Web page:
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Cardiacs - A Little Man And A House And The Whole World Window CD (album) cover





4.24 | 235 ratings

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Symphonic Team
4 stars Cardiacs are well known in prog circles for their incredible masterful "Sing To God" album, but before that there was "A Little Man And A House And The Whole World Window". Each track signifies a highly original approach and a refreshing attempt to bring something vibrant and new to the table in a decade when prog really struggles to maintain respect. The upper class twit lyrics and style and contrasted by intelligent musicianship and inventiveness. It is a little like a deranged form of the band Madness.

'A Little Man And A House' features full blown orchestra and lots of shouting, but starts the album off with a bang, and we know we are instantly in the mad world of Cardiacs. 'In A City Lining' has good rifffing and wall of keyboards as Smith's punkish vocals have attitude. I like the way it speeds up like a manic circus theme. Much like the material on "Sing To God" which would eclipse this release for sheer inventiveness. There is a time sig in 3/ 4 and a Ska style thrown in for good measure. It speeds up frantically again at the end. Lots of fun and experimentation on this track, one of the album highlights.

The album continues to impress with raucous compositions such as 'I'm Eating In Bed', that begins with some footsteps and effects before the circus music chimes in. Smith sounds less serious and the music is rather delirious and often hilarious. After many time changes it slows to a satisfying conclusion. 'Is This The Life' is a catchy song, and a fan favourite, with a moderate tempo and some delightful saxophone. A definitive Cardiacs highlight, the song also had quite a disturbing film clip as a promo. The instrumental break features a high pitched lead guitar solo that cries out in pain over the steady tempo. This is followed by 'Interlude', a short blast of trumpets and some unusual revered effects with organ.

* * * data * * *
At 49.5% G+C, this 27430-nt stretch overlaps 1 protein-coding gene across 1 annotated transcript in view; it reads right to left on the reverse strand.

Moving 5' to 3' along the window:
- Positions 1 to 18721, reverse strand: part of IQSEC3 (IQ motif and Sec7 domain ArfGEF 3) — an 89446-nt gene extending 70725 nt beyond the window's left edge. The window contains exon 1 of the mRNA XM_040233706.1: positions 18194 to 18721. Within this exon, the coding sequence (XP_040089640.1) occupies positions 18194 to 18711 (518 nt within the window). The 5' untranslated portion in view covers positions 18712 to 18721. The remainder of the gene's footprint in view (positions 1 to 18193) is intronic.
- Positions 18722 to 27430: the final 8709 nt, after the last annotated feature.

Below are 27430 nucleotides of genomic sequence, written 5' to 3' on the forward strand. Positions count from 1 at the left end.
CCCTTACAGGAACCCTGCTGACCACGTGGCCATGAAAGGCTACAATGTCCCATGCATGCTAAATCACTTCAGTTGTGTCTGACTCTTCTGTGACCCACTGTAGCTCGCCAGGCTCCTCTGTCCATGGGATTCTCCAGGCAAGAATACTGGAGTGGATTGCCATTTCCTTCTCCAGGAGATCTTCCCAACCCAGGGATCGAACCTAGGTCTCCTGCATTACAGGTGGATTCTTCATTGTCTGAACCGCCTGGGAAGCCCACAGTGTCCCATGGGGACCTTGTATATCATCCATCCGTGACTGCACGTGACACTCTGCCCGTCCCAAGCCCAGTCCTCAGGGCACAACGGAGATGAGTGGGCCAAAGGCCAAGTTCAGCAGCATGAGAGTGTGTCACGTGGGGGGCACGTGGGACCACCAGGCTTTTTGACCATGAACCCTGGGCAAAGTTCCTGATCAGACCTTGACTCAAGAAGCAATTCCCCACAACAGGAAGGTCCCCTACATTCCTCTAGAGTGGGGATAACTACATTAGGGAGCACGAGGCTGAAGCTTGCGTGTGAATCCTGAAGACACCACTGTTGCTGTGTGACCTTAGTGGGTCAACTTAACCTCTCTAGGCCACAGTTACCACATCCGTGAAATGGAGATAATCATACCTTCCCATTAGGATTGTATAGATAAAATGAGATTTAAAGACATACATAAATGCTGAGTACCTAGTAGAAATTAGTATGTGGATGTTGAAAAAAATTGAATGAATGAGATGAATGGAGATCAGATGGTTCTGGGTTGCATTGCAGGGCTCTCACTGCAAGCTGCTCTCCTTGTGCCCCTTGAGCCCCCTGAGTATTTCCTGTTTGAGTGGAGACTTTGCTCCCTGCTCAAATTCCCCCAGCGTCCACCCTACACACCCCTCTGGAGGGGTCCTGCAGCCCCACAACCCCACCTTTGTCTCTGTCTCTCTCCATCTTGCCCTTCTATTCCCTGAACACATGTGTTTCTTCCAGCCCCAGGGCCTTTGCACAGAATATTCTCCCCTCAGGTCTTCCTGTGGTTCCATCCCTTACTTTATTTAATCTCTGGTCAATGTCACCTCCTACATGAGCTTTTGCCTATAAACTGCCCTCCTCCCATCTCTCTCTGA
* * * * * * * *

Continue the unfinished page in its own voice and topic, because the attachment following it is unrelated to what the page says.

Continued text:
This leads to another highlight, the high energy pacey 'Dive' and the feisty vocals are very new wave punk here. It never detracts from the sound as there is a constant clever use of weird instruments or normal instruments played weirdly. The whole thing sounds odd and way off kilter, playful yet dangerously over the edge. The piano tinkling is especially effective, and the xylophone plink plonks insanely along with nasty guitar chords and a jazzy sax blast. Together it makes a wonderfully delirious spirited sound fit for an asylum.

'The Icing On The World' has a pronounced drum beat and odd tempo, with the circus jazz music an ever present force. Smith's vocals are relentless hammering out lyrics that never make sense, and almost self parodies the style of music, that is unreservedly RIO and carnivalesque.

'The Breakfast Line' begins with some banter, an argument at the table or something. The chimes and weirdness soon take over. Time sigs are off the scale for a while and the piece goes all over the place. The way it keeps slowing down and then breaking into a silly tempo is absolutely a Cardiacs template. There is a violin interlude and then a heavier guitar crunches over. The extended Coda at the end is excellent; a real wall of sound.

'Victory Egg' has a minimalist organ and some vocals for a while. Eventually it builds into an almost Elizabethan style, and the vocals are rhythmic and relentless. Finally the pace settles with a melodic break on guitar and keys. The brass section at the end is a good way to end a song.

'R.E.S.' sounds like King Crimson at the start with a lot of clinking and clanking until the playful organ strikes up with a quirky melody and Smith's vocals catches up with it. This one is very strange and certainly one of the funniest Cardiacs tracks. It grabs hold of you though and has a cool synth motif ad odd time changes. The break in the middle is absolutely out of the box musically, throwing in jazz blasts, woodwind, glockenspiel and brass with a feast of sax. One of the great songs on the album with a very complex structure and even an excellent lead guitar solo to revel in. It even returns to the main theme of the opening track.

'The Whole World Window' ends the album on a high note, with ambient sax and keys at the intro. Smith's voice is underplayed for a while. The melody and style reminds me of Gabriel for a while. There is a pleasant sax and piano trade off in the break, that is a more beautiful side of the Cardiacs. Eventually it gets to a very shouty part with Smith going off his head unintelligibly. It has an emotional impact and once again the music is soaring and majestic.

Overall the album does not measure up to the classic "Sing To God" but this lead to the release of that masterpiece and exists as a good blast of fun from some of the most original avant garde musicians to come out in the 80s.

AtomicCrimsonRush | 4/5 |


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